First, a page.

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Hemingway’s grandson re-edits a modern masterpiece.
Hemingway lovers have a treat in store for them this week. Scribner just released a restored edition of A Moveable Feast, in which his grandson unearths paragraphs of prose that were either cut out by Mary Hemingway or editors. The juiciest deletions? In the last chapter of the book, Hemingway describes the end of his marriage to his first wife and the beginning of his affair with Pauline, who would become his second wife. In the original, Hemingway comes off as full of remorse and Pauline as a man-stealer. But in the restored edition, Hemingway’s love for Pauline comes shining through and his regret is much more consuming. (Sean Hemingway, who edited the new version, was Pauline’s descendant. Read an excerpt in The New York Times.) Sean also removed some items. “The introductory letter by Ernest Hemingway…was actually fabricated by Mary Hemingway from manuscript fragments and, thus, has been left out of this edition,” he writes. Other changes include a slightly unsympathetic description of F. Scott Fitzgerald. The most significant change, perhaps, is the restoration of the use of the second person in the narrative throughout the book. There is, alas, still no real final chapter in Hemingway’s posthumously published memoir.
William Shakespeare meets Looney Tunes.
Could William Shakespeare have been the 16th-century equivalent of a drug-using, free-spirited lothario enrolled in a liberal, West Coast university in the 1980s? Jess Winfield thinks the idea isn't so far-fetched. My Name Is Will draws parallels between Shakespeare's era of religious persecution and Reagan's war on drugs by simultaneously following the legendary playwright and a young ne'er-do-well attending UC Santa Cruz. The modern protagonist, named Willie, idolizes Shakespeare and dreams of gaining insight into his brilliance, but is too often distracted by women and drugs. Shakespeare himself, the book describes, coped with ironically similar struggles. Along the way, Winfield, the co-creator of a humorous two-hour Cliffs Notes performance of all 37 of Shakespeare's plays, throws in countless twists on familiar lines. But the protagonist and the playwright are linked by hallucinogenic drugs. The New York Times advises “you might want to invest in a slide whistle and a cowbell before you start reading, to give the goings-on the Looney Tunes accompaniment they deserve.”
From Texas to France, Armstrong’s epic story of endurance.
As Lance Armstrong battles through the Pyrenees on the Tour de France, it’s all about endurance. But in Lance: The Making of the World’s Greatest Champion, we understand that, from his near-fatal battle with cancer to his doping allegations, Lance’s life has been all about endurance. The book covers Lance’s humble origins on the backstreets of Dallas, with a father he barely knew and a mother who struggled to survive. It also shows how Lance couldn’t have possibly become the champion of his sport alone: He relied on a vast support network of family and friends, including his ex-wife, Kristin, and former fiancée Sheryl Crow. From the dusty roads of Texas to the snowy peaks of France, Lance is a compelling story of survival and, above all else, endurance.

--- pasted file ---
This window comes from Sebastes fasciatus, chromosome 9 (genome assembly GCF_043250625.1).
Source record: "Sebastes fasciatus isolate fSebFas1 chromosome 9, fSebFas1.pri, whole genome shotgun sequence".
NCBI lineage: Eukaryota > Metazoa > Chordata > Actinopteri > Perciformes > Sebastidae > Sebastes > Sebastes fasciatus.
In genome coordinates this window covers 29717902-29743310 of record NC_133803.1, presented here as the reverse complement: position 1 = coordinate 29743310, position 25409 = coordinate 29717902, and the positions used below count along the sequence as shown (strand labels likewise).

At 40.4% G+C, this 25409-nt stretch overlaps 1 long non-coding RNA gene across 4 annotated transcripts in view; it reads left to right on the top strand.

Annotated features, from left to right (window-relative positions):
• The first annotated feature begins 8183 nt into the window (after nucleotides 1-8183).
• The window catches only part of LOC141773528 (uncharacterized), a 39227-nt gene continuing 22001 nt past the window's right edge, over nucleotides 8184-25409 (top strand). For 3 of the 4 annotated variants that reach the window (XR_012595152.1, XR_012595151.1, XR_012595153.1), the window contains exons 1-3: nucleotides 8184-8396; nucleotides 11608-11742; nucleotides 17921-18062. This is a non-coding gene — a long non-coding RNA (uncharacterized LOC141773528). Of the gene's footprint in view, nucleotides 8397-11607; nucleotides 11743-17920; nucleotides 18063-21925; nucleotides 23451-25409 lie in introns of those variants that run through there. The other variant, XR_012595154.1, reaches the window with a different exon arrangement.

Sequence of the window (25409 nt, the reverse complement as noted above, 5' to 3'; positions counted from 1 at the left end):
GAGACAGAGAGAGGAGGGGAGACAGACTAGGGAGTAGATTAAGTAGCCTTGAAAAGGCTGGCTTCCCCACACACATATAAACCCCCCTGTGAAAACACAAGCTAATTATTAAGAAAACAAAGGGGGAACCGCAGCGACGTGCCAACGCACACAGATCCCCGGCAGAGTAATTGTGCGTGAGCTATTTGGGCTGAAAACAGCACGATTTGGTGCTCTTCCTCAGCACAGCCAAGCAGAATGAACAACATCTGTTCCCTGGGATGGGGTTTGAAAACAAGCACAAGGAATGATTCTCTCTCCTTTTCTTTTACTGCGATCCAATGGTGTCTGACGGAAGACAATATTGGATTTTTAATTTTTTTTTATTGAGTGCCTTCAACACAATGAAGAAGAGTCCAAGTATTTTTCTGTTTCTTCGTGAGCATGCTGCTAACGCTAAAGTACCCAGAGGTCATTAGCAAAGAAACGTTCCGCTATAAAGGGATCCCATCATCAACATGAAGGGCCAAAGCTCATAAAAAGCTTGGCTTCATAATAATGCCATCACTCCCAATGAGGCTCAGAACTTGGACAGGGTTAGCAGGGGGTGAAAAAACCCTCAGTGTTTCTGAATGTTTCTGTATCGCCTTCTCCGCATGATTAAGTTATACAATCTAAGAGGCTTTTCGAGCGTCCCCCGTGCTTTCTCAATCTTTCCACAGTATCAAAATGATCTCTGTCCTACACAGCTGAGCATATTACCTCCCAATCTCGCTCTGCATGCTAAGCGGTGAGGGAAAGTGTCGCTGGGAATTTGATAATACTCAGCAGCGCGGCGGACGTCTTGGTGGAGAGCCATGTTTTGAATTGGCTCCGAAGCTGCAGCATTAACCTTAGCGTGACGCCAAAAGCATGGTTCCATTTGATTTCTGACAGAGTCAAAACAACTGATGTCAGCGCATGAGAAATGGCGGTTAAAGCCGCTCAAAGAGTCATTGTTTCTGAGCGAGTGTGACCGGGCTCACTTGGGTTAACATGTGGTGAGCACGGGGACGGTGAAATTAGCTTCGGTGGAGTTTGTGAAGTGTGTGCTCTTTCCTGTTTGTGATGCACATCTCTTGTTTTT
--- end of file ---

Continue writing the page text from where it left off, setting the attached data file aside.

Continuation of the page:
A thrilling detective novel set in Ghana.
Kwei Quartey's debut novel takes the detective genre and drops it in a less-familiar setting, far from the standard gritty, urban city: He takes us to Ghana, where policeman Darko Dawson, comes across an unusual homicide case. Out in a rural, isolated village, Dawson must ferret out the truth from the powerful spiritual beliefs and ancient customs that make standard police work nearly impossible. The murder victim is a woman who fought against AIDS and longstanding traditions that make women second-class citizens. As Dawson tries to get to the bottom of the caper, he is reminded of his own mother's disappearance in the very same village where the murder occurred. Dawson, like most fictional sleuths, is not without his own flaws; he has a hot temper and an affinity for smoking weed. Publisher's Weekly writes that “readers will be eager for the next installment in what one hopes will be a long series.”
A screwball comedy about small-town love.
We’ve all had to win over the parents before getting to the person we love. Lovesick, a debut novel by television writer and producer Alex Wellen, tells the story of Andy Altman, who falls in love with Paige Day on Halloween 1983. She’s Princess Leia, and he’s Chewbacca. But from that day forward, Andy is determined to make her his bride, and so he moves back to the town of Crockett, California, to start working for her very demanding father, a local pharmacist. What ensues is a family drama and a coming-of-age tale all wrapped into one, which involves, if you can believe it, a band of geriatric gangsters. Lovesick is part romance, part screwball comedy, in what Larry King calls “A fresh, funny look at the rocky road to real love and a happy marriage.”